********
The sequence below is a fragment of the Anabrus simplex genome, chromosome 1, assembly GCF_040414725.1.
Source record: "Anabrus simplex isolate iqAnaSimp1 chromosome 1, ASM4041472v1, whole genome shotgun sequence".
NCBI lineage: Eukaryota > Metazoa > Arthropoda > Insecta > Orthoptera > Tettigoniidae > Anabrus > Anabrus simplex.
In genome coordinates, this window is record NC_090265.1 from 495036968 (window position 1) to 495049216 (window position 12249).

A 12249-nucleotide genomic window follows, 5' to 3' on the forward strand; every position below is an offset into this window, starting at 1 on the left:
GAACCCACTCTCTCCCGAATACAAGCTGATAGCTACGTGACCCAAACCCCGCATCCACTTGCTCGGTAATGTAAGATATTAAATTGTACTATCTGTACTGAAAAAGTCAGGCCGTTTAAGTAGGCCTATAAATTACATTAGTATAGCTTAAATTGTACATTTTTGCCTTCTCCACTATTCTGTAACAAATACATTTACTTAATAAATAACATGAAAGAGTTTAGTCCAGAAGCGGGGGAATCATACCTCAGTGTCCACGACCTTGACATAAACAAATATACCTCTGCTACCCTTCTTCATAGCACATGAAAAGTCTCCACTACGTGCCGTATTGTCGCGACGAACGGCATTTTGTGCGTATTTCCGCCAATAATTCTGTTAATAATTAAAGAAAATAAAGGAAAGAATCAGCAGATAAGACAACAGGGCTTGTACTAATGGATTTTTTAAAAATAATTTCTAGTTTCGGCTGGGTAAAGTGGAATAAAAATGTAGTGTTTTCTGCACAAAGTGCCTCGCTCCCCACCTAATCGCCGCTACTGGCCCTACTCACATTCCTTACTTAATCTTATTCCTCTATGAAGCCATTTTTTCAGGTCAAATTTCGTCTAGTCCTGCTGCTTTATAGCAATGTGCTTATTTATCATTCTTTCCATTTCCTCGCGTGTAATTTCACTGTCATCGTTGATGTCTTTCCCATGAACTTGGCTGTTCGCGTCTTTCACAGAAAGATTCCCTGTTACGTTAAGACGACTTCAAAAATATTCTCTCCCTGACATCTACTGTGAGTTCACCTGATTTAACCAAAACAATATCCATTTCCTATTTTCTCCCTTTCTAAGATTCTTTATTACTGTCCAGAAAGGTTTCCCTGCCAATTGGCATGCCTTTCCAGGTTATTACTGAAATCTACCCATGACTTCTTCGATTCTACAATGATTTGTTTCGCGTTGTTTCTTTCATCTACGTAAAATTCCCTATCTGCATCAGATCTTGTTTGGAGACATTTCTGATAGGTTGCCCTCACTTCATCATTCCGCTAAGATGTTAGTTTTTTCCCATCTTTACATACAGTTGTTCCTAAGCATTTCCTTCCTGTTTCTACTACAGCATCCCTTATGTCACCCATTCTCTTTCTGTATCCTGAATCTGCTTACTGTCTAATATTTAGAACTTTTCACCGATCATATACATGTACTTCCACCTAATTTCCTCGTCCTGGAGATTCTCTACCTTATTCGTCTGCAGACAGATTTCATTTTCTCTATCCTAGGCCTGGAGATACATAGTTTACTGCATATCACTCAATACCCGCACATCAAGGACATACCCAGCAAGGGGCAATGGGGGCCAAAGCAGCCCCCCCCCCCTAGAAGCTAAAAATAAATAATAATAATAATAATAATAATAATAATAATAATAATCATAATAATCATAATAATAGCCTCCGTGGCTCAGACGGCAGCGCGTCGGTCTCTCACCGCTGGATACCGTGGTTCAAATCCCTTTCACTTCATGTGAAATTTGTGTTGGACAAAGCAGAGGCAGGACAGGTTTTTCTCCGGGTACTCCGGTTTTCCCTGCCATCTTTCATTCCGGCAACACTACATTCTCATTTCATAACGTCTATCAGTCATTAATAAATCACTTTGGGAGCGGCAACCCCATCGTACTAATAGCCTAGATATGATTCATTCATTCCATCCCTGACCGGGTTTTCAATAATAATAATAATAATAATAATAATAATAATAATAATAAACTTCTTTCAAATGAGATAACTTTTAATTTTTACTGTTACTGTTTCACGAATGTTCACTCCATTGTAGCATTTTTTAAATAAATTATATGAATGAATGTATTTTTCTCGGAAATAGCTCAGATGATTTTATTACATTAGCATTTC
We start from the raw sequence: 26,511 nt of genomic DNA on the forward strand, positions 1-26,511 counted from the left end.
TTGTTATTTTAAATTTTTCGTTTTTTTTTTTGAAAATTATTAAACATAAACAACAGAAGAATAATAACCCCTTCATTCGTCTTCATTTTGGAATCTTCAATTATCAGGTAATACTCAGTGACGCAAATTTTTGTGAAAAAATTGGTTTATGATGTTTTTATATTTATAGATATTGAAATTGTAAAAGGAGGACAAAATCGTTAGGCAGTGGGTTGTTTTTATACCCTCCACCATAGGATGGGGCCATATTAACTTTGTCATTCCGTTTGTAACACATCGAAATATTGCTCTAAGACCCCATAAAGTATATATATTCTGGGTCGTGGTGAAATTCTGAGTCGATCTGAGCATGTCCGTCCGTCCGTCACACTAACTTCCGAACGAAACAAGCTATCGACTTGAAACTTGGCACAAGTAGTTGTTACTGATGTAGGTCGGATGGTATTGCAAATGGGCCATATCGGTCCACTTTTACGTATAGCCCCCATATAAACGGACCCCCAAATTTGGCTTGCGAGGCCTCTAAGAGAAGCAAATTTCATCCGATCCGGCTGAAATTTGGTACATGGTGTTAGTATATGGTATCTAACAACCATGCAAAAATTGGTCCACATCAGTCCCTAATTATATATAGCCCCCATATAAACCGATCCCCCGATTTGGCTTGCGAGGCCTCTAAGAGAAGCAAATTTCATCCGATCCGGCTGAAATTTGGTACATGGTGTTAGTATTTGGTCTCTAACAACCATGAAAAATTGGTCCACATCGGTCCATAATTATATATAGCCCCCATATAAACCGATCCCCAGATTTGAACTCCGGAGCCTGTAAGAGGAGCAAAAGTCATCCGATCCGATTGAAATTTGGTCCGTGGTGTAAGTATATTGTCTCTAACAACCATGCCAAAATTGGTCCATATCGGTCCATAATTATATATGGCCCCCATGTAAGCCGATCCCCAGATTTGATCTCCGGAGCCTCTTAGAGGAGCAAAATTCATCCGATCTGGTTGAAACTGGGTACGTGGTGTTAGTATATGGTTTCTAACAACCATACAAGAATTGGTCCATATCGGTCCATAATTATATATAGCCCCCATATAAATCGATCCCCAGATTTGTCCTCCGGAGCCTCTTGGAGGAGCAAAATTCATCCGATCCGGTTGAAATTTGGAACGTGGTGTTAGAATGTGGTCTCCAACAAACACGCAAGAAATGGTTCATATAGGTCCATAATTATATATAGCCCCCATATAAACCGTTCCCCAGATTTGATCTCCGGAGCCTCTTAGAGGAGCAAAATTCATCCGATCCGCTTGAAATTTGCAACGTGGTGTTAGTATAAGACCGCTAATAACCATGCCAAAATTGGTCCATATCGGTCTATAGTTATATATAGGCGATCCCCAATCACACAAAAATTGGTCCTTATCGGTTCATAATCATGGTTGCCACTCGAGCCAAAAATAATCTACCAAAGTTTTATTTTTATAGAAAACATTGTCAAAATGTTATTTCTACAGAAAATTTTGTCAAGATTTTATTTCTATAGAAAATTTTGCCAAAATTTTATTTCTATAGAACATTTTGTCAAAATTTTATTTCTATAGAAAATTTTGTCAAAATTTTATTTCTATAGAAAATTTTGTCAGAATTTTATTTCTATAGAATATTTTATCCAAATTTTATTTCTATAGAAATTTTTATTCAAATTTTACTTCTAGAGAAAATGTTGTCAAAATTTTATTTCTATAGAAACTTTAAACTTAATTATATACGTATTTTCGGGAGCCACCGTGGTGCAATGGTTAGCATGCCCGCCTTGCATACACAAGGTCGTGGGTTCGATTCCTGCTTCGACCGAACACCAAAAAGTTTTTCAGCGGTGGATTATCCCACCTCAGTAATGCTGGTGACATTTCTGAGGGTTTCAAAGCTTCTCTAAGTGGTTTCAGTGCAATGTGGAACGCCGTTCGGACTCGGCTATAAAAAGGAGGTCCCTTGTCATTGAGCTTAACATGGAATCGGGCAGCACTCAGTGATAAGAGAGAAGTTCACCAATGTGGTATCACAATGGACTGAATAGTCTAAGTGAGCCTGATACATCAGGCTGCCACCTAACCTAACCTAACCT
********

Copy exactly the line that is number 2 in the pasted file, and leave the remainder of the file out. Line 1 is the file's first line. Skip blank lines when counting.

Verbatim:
Source record: "Anabrus simplex isolate iqAnaSimp1 chromosome 1, ASM4041472v1, whole genome shotgun sequence".